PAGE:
Tastes Like Fear

2 Mins read

tasteslikefear300Written by Sarah Hilary — Once upon a time, in a plush London duplex, lived a kind, handsome man, his beautiful, loving wife, and lovely, obedient, neat and tidy daughters. Sounds like a fairy story? It is, and as Marnie Rose and Noah Jake get deep into their latest investigation, it becomes clear that what is happening here is more akin to Stephen King than Hans Christian Andersen.

But I’m leaping ahead of myself. The tale begins two years ago, when a homeless girl is huddled in a London doorway, sheltering from the rain and from the covert antagonism of the commuters who pass her by each day. She is close to the end of her tether when a kindly soul stops and takes an interest, offering her warmth and safety – no strings attached. But, as we all know, nothing comes for free especially in the shady world of crime fiction.

Skip to the present, and Rome and Jake are called to the scene of a bad road accident in Battersea. Four people are in hospital, two critical, and one of the drivers insists he collided with the other vehicle after he swerved to avoid hitting a running teenage girl. He describes her as wearing little more than a shirt, barefoot, covered in dark scratches and obviously in some distress. Trouble is, the girl is nowhere to be found.

Teenager May Beswick has been missing for 12 weeks, vanished without trace. Could it be her? The disappearance has been preying on Noah’s mind and he is hopeful, but those hopes are soon dashed. A detailed description of the road runaway makes it sound unlikely – but maybe the two girls could be connected?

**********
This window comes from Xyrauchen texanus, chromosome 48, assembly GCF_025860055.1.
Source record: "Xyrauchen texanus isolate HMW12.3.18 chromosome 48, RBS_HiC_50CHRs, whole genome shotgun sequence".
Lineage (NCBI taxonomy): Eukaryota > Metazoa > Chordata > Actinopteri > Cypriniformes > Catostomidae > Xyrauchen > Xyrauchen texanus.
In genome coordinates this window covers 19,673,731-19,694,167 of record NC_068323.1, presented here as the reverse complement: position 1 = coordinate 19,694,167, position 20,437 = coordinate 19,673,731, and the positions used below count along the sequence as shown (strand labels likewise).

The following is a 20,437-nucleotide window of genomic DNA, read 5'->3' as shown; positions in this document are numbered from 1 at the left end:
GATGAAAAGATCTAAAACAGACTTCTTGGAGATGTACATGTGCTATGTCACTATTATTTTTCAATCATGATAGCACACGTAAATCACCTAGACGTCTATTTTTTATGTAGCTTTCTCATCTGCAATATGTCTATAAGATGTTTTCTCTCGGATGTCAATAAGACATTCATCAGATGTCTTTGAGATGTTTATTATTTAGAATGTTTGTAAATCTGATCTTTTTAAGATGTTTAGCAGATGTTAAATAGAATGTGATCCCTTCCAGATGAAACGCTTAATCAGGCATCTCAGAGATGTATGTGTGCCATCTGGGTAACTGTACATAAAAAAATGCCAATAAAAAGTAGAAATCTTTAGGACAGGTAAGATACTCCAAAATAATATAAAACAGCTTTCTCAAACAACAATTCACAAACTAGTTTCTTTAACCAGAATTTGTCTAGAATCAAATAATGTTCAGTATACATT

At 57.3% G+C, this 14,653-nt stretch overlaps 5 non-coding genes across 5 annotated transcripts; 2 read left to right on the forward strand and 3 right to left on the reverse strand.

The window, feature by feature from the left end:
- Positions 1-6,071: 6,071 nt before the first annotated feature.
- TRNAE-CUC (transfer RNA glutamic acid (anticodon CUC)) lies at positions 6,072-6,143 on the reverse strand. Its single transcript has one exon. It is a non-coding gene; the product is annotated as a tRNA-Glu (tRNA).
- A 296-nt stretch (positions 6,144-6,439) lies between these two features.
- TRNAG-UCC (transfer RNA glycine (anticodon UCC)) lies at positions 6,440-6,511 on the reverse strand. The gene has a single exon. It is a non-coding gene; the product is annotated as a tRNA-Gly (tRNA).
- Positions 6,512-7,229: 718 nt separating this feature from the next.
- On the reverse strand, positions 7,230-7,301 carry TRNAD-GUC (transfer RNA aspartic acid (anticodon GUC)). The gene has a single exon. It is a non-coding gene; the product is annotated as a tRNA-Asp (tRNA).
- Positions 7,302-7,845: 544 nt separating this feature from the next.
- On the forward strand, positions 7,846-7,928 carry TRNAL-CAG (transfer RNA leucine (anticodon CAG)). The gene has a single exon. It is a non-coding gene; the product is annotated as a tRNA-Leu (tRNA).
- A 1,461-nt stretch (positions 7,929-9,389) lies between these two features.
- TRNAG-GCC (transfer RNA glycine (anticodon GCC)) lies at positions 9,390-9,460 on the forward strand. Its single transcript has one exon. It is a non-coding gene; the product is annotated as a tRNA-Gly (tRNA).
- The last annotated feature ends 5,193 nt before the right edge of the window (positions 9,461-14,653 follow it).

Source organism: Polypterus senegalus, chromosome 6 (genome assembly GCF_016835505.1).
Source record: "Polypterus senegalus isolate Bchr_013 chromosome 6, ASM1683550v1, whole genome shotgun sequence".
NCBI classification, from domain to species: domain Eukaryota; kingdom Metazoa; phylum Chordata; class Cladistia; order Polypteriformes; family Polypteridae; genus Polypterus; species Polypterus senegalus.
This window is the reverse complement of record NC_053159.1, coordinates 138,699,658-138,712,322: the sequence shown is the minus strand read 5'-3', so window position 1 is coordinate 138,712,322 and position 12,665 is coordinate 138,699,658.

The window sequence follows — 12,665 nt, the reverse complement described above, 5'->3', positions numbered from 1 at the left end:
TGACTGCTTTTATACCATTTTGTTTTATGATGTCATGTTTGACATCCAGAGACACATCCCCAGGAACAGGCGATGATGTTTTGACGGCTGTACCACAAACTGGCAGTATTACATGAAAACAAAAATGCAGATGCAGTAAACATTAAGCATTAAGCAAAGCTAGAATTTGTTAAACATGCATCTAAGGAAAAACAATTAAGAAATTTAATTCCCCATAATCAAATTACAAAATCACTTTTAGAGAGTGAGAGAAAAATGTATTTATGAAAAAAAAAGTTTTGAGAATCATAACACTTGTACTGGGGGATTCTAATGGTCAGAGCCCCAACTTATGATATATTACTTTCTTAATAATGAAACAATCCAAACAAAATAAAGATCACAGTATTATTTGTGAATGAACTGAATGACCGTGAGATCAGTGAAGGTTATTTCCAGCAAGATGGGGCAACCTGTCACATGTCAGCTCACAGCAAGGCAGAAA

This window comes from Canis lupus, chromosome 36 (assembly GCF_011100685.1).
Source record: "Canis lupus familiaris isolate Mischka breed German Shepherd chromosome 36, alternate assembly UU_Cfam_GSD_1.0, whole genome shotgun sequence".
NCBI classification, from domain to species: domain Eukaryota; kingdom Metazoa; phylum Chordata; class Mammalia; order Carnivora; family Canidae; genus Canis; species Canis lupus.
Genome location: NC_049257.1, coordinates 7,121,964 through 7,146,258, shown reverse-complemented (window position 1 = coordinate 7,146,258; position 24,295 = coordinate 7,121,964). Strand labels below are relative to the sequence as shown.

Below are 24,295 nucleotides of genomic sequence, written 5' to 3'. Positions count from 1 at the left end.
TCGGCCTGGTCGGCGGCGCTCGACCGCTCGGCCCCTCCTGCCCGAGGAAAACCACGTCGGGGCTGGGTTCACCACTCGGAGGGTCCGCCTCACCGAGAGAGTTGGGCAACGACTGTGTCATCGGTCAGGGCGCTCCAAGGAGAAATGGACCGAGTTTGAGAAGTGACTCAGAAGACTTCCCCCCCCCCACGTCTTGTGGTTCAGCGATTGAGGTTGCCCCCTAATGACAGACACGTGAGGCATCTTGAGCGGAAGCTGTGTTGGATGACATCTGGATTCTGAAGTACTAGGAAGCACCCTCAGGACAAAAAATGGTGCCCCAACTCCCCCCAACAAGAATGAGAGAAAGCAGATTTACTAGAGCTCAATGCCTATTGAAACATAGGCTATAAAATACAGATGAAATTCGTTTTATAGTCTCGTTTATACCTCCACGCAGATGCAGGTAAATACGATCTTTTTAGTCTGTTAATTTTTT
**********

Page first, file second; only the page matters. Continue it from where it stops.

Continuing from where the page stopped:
The story hopscotches around a range of viewpoints and we are soon following a different strand. Meet Aimee, confined to bed on the mezzanine floor of an unfinished duplex apartment in a stalled development, cared for by the enigmatic Harm. He lives a strange existence, is a collector of waifs and strays and indisputably head of his raggle taggle ‘family’. A force to be reckoned with, Harm is a man not to be crossed; the people he ‘cares’ for have learned to sense his every mood – and fear his anger.

Prepare to be sucked into a dark, twisted and disturbing world, inhabited by some seriously scary characters. As the tension ratchets up, so does the pressure on Marnie and Noah. This is a case destined to stretch their combined talents to the very limit.

The concept of family, and its many connotations and combinations, creates a rich hunting ground for this talented author. Fans of Sarah Hilary will already be familiar with Noah’s trouble-magnet younger brother Sol, while Marnie will forever be haunted by the terror wrought on her family by the boy they fostered. Both have parts to play here and, I’m sure, will in books to come, because Hilary is adept at finely balancing things to make the lives of the central characters just as important as the cases they pursue.

Tastes Like Fear is the much-aniticipated return of the Met’s finest, and number three in a compelling series that has garnered praise from all quarters. This is the work of an author who has found her narrative stride, confident in her characters – but not averse to throwing the odd spanner in the works too. I devoured this book over a couple of days, and found myself blinking in surprise when another well-disguised right hook of a plot twist caught me completely unawares.

Read our earlier reviews of Someone Else’s Skin and No Other Darkness. If you like the sound of this book you could also try Sharon Bolton’s A Dark and Twisted Tide.


CFL Rating: 5 Stars

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